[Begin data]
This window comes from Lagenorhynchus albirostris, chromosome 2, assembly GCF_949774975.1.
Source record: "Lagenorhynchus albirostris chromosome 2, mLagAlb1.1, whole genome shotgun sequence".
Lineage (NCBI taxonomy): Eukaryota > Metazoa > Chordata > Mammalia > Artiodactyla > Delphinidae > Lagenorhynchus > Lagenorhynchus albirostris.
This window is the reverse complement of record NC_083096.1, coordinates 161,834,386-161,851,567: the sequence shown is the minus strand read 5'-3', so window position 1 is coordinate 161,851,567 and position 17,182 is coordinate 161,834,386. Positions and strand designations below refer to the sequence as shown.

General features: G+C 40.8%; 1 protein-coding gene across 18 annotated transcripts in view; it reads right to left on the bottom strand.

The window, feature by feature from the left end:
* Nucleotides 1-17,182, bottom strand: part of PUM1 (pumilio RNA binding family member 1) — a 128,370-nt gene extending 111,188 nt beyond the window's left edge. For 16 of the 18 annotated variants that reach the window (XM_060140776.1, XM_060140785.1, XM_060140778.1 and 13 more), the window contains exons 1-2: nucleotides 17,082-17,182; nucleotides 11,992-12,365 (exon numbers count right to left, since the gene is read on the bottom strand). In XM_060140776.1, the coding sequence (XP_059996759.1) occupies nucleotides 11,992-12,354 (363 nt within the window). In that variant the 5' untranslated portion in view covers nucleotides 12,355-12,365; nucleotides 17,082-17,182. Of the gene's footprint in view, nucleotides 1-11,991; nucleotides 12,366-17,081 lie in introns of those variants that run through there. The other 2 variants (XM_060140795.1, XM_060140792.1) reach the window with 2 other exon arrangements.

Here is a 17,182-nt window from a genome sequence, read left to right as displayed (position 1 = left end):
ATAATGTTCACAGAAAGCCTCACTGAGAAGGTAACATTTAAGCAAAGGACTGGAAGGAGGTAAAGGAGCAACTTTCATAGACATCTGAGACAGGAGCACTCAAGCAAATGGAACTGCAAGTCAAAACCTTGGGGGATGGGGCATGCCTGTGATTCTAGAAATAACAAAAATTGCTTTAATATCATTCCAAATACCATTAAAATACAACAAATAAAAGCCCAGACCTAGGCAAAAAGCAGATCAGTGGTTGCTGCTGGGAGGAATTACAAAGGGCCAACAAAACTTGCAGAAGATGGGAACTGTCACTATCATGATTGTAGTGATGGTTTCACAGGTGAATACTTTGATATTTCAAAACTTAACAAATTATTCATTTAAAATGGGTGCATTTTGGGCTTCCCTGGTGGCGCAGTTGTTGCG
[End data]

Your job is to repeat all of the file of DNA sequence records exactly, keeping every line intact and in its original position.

This window comes from Lagenorhynchus albirostris, chromosome 2, assembly GCF_949774975.1.
Source record: "Lagenorhynchus albirostris chromosome 2, mLagAlb1.1, whole genome shotgun sequence".
Lineage (NCBI taxonomy): Eukaryota > Metazoa > Chordata > Mammalia > Artiodactyla > Delphinidae > Lagenorhynchus > Lagenorhynchus albirostris.
This window is the reverse complement of record NC_083096.1, coordinates 161,834,386-161,851,567: the sequence shown is the minus strand read 5'-3', so window position 1 is coordinate 161,851,567 and position 17,182 is coordinate 161,834,386. Positions and strand designations below refer to the sequence as shown.

General features: G+C 40.8%; 1 protein-coding gene across 18 annotated transcripts in view; it reads right to left on the bottom strand.

The window, feature by feature from the left end:
* Nucleotides 1-17,182, bottom strand: part of PUM1 (pumilio RNA binding family member 1) — a 128,370-nt gene extending 111,188 nt beyond the window's left edge. For 16 of the 18 annotated variants that reach the window (XM_060140776.1, XM_060140785.1, XM_060140778.1 and 13 more), the window contains exons 1-2: nucleotides 17,082-17,182; nucleotides 11,992-12,365 (exon numbers count right to left, since the gene is read on the bottom strand). In XM_060140776.1, the coding sequence (XP_059996759.1) occupies nucleotides 11,992-12,354 (363 nt within the window). In that variant the 5' untranslated portion in view covers nucleotides 12,355-12,365; nucleotides 17,082-17,182. Of the gene's footprint in view, nucleotides 1-11,991; nucleotides 12,366-17,081 lie in introns of those variants that run through there. The other 2 variants (XM_060140795.1, XM_060140792.1) reach the window with 2 other exon arrangements.

Here is a 17,182-nt window from a genome sequence, read left to right as displayed (position 1 = left end):
ATAATGTTCACAGAAAGCCTCACTGAGAAGGTAACATTTAAGCAAAGGACTGGAAGGAGGTAAAGGAGCAACTTTCATAGACATCTGAGACAGGAGCACTCAAGCAAATGGAACTGCAAGTCAAAACCTTGGGGGATGGGGCATGCCTGTGATTCTAGAAATAACAAAAATTGCTTTAATATCATTCCAAATACCATTAAAATACAACAAATAAAAGCCCAGACCTAGGCAAAAAGCAGATCAGTGGTTGCTGCTGGGAGGAATTACAAAGGGCCAACAAAACTTGCAGAAGATGGGAACTGTCACTATCATGATTGTAGTGATGGTTTCACAGGTGAATACTTTGATATTTCAAAACTTAACAAATTATTCATTTAAAATGGGTGCATTTTGGGCTTCCCTGGTGGCGCAGTTGTTGCG